It serves always to distract the Public Councils, and enfeeble the Public Administration. It agitates the Community with ill-founded jealousies and false alarms; kindles the animosity of one part against another, foments occasionally riot and insurrection. It opens the door to foreign influence and corruption, which find a facilitated access to the government itself through the channels of party passions. Thus the policy and the will of one country are subjected to the policy and will of another.”

      John Adams: “Abuse of words has been the great instrument of sophistry and chicanery, of party, faction, and division of society.”

      Glad you are also concerned about the borders.

      The problem is that no one who serves within our governments – Democrat or Republican can lawfully do anything about the border unless they use a Militia, which is NOT a governmental body. It is “We the people” trained and armed so that we could NEVER be under a “police state” or have unlawful *”martial law”, “emergency powers” called as there is NO authority DELEGATED to any who serve within our governments – state or general (federal), just as “assassination powers” here in America are really First Degree Murder on the part of ALL involved in any way. Our nation is under the US Constitution which is the contract that all who serve within our governments are under.

      Abraham Lincoln: “We, the people, are the rightful masters of both congress and the courts – not to overthrow the constitution, but to overthrow men who pervert the Constitution”

      America is a constitutional republic under the US Constitution which defines our way of government, assigned the duties and authority given to each BRANCH and a few positions within a branch.

      James Madison, I Annals of Congress 434: “The right of the people to keep and bear… arms shall not be infringed. A well regulated militia, composed of the body of the people, trained to arms, is the best and most natural defense of a free country…”

      Each state’s Militia is made up of *“We the People” protecting our own interests, homes, states, nation, and enforcing our governments. The Militia has as its constitutionally assigned duties to:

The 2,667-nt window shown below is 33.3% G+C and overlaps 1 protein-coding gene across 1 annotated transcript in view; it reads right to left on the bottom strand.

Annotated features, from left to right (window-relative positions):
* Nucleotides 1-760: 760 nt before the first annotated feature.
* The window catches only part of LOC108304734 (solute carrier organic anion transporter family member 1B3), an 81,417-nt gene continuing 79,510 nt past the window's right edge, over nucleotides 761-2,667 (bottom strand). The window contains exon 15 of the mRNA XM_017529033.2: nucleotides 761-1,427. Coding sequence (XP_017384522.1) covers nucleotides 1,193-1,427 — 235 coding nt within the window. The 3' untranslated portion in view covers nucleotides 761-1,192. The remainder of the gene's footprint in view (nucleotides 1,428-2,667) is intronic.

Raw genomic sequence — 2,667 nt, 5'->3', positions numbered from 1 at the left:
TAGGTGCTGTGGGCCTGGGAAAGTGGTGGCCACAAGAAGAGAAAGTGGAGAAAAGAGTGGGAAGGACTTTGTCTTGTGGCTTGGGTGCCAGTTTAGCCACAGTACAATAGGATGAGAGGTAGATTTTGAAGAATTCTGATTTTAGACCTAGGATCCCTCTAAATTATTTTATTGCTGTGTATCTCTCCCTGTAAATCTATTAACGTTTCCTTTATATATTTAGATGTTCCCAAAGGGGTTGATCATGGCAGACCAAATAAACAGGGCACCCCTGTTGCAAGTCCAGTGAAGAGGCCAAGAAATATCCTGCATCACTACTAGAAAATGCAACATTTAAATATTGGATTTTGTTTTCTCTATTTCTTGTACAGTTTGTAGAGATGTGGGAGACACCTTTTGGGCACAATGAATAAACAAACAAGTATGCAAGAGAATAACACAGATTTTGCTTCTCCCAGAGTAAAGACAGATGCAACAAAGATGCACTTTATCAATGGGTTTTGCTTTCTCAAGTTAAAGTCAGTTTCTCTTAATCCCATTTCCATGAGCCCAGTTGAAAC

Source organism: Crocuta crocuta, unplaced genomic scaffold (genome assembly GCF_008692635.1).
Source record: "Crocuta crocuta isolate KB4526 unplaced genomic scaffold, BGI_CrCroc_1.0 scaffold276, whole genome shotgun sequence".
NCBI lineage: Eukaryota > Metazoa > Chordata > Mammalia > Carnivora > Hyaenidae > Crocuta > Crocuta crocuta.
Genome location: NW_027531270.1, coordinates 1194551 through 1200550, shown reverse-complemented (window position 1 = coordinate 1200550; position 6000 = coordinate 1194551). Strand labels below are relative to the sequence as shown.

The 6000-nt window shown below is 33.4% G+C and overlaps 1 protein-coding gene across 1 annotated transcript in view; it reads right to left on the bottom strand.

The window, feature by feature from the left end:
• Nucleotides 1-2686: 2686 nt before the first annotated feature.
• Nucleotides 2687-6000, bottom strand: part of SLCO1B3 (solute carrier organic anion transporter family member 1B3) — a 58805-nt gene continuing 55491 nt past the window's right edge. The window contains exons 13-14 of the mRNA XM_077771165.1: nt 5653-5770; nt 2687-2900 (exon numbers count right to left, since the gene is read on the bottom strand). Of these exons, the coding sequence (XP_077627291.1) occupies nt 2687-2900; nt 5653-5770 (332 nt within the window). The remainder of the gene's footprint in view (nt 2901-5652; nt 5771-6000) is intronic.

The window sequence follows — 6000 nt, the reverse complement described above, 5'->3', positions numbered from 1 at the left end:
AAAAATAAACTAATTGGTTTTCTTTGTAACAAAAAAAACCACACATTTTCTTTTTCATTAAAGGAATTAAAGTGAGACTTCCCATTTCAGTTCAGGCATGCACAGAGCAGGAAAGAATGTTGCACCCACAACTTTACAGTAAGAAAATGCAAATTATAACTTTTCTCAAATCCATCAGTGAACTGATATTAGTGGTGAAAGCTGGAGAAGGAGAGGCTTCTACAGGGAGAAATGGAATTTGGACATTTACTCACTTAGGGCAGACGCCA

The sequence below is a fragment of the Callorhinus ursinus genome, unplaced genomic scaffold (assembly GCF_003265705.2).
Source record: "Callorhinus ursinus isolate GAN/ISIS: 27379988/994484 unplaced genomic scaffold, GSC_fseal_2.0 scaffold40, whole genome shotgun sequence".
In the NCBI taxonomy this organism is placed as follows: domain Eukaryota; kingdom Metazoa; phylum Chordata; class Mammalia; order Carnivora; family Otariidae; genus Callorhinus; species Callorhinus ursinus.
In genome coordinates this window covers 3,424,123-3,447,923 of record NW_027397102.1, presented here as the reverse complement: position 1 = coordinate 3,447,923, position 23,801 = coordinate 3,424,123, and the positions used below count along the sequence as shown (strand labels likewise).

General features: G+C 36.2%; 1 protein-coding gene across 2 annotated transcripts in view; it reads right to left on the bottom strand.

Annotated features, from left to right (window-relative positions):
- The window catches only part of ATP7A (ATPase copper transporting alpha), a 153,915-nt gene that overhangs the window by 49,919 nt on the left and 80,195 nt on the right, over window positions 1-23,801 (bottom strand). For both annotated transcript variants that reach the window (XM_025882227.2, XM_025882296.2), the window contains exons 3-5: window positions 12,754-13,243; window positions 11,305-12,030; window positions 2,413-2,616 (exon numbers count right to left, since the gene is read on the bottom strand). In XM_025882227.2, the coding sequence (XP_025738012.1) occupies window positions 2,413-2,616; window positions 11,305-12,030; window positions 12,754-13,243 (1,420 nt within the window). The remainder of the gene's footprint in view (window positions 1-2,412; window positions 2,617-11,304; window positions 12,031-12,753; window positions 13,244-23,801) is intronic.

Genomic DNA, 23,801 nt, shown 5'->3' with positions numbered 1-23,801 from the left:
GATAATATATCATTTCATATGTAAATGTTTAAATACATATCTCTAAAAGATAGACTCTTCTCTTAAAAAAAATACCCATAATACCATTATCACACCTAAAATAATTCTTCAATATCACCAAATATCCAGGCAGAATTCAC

— Enforce the US Constitution and each state’s Constitution,
      — Enforce and keep the “Laws of the Union” (which are constitutional laws ONLY),
      — Protect the country against all enemies both domestic and foreign, and
      — “to suppress Insurrections and repel Invasions”.

      (Insurrection is basically an act or instance of rising in revolt, rebellion, or resistance against an established government, we are lawfully a constitutional republic with our government put into writing.)

      You might also consider that the enforced actions of many of the edicts, laws, regulations being used against the people is **Terrorism, and Treason.

      Both parties are corrupt, and to vote party is to vote for more of the same – the destruction of America. Until we get ***Election Fraud out of our “voice” in government, prosecute all involved at ANY level to the fullest extent of our laws, we will continue to be silenced. Follow through and REPLACE every person who is currently serving within our governments at every level because EVERY one of them were REQUIRED to take and KEEP the Oath to “SUPPORT and DEFEND” the US Constitution and have NOT done so. (Think of all the job openings)